Monday, 31 January 2011

Certified Copy


Set in stunning Tuscany and starring the even more stunning Juliette Binoche, this film's strength lies not in anything visual but in ideas and the heavy dialogue that delivers them. The dialogue switches seamlessly from Italian to French and then to English. This is in and of itself a device that mirrors the counter-play between the philosophical and relational concepts that the central couple repeatedly tangle over.

The departure point for the story is the book launch of amateur art historian James Miller's 'Certified Copy'. In the book he divorces authenticity from value and promotes the worth of the copy. Using art as a springboard, the story very deftly takes concepts more at home in Baudrillard's Simulacra and Simulation and delivers a tour-de-force post-modern expose of relationships. Or you can simply enjoy a beautifully presented film about a French woman and English man flirting and arguing in Tuscany.

A key to untangling the story is the use of mirrors and windows whether they be open or closed. Reflections and views through provide a running commentary on the twists and turns in the relationship between James and Elle. They begin as though they have just met for the first time but end up like an estranged couple trying to reconcile themselves. The viewer is never quite sure if they have already been married for 15 years or meeting for the first time. The story makes a strong play on what makes a relationship authentic and we are never sure whether we are watching the real thing or a couple copying what a relationship might look like. It asks the question 'what is real' and lays it over relationships like a template.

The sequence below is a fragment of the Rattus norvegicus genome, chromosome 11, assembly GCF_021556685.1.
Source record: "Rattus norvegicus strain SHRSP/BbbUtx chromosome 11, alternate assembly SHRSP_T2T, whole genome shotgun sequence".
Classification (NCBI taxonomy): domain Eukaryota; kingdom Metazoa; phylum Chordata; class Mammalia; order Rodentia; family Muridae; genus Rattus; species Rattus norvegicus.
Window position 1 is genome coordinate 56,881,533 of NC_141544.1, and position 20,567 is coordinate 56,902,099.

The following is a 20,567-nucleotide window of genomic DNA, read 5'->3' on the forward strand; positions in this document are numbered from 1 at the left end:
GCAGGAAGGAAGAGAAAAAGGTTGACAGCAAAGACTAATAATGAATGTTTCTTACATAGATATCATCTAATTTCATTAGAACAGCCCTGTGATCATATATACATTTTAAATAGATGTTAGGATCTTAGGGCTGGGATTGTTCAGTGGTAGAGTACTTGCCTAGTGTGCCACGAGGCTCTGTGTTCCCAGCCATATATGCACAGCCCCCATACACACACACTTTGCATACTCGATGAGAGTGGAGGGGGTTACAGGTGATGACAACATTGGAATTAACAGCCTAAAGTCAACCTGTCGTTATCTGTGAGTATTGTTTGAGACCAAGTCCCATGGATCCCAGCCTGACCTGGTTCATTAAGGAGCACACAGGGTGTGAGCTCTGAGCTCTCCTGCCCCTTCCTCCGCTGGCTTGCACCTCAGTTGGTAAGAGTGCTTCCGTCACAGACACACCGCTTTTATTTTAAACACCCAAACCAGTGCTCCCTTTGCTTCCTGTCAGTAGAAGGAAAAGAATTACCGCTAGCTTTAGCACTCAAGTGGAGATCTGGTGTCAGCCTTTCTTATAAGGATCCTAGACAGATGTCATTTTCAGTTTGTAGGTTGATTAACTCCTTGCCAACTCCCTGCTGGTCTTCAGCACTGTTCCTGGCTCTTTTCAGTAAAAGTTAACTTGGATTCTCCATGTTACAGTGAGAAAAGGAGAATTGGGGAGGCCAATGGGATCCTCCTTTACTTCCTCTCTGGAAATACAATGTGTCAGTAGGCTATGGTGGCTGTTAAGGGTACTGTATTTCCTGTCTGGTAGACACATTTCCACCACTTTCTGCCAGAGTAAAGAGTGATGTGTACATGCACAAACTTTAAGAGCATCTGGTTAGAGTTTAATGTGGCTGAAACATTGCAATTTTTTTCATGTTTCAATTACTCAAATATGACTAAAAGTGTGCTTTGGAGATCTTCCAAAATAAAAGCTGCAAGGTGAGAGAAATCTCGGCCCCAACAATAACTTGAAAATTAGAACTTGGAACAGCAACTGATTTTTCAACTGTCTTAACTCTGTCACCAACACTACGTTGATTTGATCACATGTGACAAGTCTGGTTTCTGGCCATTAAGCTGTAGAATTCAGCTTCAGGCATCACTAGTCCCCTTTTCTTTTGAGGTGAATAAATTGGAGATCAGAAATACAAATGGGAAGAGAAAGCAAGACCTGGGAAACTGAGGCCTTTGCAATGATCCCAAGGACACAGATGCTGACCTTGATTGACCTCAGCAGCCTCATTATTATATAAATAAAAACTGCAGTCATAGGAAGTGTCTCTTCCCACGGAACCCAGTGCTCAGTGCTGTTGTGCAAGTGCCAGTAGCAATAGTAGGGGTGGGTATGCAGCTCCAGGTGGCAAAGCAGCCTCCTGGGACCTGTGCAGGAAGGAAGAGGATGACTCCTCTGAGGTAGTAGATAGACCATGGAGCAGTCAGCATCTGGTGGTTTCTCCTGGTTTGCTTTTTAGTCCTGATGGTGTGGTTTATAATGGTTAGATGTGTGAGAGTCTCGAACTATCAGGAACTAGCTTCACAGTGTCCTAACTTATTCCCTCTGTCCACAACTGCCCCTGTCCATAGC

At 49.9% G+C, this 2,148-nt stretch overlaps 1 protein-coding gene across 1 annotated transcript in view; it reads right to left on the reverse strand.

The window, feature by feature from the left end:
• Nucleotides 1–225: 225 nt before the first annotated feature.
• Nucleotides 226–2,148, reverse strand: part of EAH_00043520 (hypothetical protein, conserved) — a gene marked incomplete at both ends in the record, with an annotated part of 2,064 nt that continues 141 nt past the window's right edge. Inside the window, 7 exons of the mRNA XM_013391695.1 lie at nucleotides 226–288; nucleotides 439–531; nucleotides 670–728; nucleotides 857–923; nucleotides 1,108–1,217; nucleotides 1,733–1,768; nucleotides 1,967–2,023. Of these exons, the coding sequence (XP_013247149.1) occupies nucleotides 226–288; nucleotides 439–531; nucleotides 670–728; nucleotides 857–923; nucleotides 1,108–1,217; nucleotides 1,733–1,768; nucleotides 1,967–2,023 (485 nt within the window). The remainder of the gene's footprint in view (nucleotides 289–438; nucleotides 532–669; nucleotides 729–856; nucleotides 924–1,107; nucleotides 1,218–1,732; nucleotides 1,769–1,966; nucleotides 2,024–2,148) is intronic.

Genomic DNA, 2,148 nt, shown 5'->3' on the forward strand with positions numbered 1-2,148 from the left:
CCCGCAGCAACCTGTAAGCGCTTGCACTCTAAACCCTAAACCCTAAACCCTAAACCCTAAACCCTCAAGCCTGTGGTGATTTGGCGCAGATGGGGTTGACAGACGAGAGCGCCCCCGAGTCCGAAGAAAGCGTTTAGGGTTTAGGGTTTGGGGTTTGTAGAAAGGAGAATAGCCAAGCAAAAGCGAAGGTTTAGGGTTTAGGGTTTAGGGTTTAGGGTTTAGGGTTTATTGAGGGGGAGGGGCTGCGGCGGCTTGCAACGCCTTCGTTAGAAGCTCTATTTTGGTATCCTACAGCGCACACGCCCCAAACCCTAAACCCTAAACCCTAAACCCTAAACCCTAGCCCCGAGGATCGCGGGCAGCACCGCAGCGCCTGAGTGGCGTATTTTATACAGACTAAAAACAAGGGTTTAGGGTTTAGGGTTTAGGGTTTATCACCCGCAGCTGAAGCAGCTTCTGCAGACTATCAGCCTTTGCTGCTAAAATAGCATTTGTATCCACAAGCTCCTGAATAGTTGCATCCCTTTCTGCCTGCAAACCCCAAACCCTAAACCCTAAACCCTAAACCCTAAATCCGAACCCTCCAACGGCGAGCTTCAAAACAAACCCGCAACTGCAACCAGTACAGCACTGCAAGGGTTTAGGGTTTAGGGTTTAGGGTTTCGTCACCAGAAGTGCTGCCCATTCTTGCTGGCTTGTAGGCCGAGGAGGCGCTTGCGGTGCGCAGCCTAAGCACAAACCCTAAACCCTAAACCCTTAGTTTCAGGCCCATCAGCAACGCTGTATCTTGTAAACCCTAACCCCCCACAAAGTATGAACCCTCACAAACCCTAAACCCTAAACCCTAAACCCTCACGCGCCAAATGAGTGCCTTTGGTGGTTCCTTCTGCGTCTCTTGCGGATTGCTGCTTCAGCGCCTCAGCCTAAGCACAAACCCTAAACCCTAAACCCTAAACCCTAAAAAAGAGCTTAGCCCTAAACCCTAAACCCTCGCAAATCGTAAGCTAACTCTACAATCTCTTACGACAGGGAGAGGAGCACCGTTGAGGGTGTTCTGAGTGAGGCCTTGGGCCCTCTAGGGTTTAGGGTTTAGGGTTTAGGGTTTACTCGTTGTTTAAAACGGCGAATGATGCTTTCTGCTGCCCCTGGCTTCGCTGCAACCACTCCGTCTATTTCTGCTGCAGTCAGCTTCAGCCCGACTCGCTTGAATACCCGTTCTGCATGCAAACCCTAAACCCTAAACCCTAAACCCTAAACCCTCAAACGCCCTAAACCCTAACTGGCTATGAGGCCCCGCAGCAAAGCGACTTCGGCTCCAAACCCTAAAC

Binoche delivers a scintillating performance that embodies strength and vulnerability without being crushing or weak. Her performance is worthy of the Prix d'interprétation féminine (Best female actress) she won at Cannes for this role. This is an acting début for opera singer William Shimmel (Miller) of which he can be proud. The gravitas of his voice and presence deliver a strong and assured performance.

Whether you choose to indulge the post-modern mind-games or not, this is a very good film. Get hold of the disc and watch it. I'll give it 7.5/10.

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